Everyone was different. Everyone came from different places. Different people had different colored skin and body parts. Different people had to communicate in different ways. Some wear grunge and some wear glitter. Everyone had families that weren’t like them.

Everyone was different but they were a family because they were all even more different than everyone else.

Everyone had the wrong bodies.

Everyone was a monster.

Everyone is a villain.

No matter who we are or what we do we’ll always become ghosts in the abandoned asylums getting called sluts by Zak Bagans.

In his article, “A Country of Words: Conceiving the Palestinian Nation from the Position of Exile,” Glenn Bowman speculates about what sustains Palestinian culture and identification, things like stories and music being something people are able to hold onto despite becoming displaced.

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“All ideas of community are ‘imaginary’ constructions in so far as community always exists through the imaging of the group of which one conceives oneself a member. Darwish’s phrase, ‘a country of words,’ has pertinence not only to Palestinians and others who have suffered from nation theft and can only locate their countries in reminiscences, stories, songs and histories, but also to those who, living within existent communities, take the presence of those entities as given” – Glenn Bowman

This is where the disabled community runs into a problem.

633c53355a62d7b8aacacf5fee437f5eAs a community the disabled didn’t have their own traditions or fashion or art. There are a lot of people that happen to be disabled who contributed to these parts of culture but it was a contribution to NTAB culture. Since they were the only ones allowed to use it. Various aspects of our lives has been appropriated for scene aesthetics like various types of Crypto and S&M, Guro Lolita, Bionics, Goth, Cybergoth, Cyberpunk, basically all the cybers, and so on.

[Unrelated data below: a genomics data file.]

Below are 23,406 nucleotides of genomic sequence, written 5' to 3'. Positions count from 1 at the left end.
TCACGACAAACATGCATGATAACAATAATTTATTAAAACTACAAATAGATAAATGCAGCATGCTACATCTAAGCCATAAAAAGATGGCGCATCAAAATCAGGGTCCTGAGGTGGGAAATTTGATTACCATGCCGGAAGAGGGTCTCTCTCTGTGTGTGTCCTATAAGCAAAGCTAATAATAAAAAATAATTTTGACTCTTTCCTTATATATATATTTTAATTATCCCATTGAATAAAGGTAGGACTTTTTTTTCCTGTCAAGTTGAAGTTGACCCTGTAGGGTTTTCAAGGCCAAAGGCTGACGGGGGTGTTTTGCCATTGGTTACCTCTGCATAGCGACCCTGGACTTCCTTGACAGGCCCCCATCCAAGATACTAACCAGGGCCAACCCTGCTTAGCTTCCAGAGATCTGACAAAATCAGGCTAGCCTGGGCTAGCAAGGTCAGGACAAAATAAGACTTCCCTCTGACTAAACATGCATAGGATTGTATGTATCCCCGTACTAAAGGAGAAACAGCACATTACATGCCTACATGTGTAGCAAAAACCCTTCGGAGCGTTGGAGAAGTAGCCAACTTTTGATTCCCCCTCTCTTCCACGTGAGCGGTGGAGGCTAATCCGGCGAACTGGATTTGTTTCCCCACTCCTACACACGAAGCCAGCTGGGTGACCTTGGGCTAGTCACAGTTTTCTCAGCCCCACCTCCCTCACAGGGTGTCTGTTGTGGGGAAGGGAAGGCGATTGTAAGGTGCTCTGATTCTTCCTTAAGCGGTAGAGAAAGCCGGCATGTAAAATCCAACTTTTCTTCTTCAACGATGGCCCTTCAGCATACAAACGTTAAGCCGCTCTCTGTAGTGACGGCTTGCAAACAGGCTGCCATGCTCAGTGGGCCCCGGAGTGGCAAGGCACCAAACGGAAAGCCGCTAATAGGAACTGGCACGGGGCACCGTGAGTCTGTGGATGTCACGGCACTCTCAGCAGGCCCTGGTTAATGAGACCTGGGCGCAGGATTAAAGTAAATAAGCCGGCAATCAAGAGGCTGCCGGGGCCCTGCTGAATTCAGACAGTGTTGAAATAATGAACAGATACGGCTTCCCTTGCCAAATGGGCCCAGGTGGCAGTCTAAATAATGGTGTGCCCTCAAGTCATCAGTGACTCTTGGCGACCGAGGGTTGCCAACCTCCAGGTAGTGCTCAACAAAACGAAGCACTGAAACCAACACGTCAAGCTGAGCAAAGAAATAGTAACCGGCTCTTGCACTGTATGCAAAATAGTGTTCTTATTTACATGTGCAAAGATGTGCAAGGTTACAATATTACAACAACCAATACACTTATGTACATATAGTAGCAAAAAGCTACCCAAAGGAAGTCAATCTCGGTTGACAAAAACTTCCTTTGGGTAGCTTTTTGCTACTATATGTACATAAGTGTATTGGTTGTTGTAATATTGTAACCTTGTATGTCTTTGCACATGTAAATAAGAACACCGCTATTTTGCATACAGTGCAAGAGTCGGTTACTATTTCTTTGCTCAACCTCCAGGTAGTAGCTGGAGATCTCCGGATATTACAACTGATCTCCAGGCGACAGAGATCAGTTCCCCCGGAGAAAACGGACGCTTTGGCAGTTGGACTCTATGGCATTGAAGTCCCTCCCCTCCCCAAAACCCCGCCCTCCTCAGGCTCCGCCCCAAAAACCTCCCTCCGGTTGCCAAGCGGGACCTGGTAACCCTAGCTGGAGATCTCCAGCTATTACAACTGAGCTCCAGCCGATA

Death and the romanticized future. Goth and Cyber are both disabled aesthetics.

Disabled people have been isolated from not just society itself but from each other. Those of us who weren’t put down when we were born or diagnosed were put into slavery, donated to science, or locked away in an asylum. That makes teamwork hard. When the medical field backpedaled after World War II we were allowed to live to be tested on in institutions. But this time with air conditioning like the portable shed my special ed was held in. This sounds better if you don’t account for how fun “portable shed special ed” a0b0bcaf1a58055003d9f109f2c76faeis to say.

It’s segregation that persisted legally in the United States until the end of the 70s under what were called “Ugly Laws” which forbid disabled people from being seen in public. It’s segregation that still exists in plain view with brightly colored signs but yet NTABs conveniently never see it.

The end of the 1970s hasn’t been that long ago. Throughout the 1980s we were finally able to move a little more a little freely and we could interact with each other outside of the operation gallery where our brain fluid were being drained just to see what would happen. Shits and giggles.

a5d237c127869d1d9e446d4085fb658aABs believe that these are problems from the distant past. They make use of all of the advances in science/medicine and never question where it comes from. Just like they never question where charities are putting their money. But rational thinking is not something that they have the neurology to do, it takes a divergence to detect that paradigm.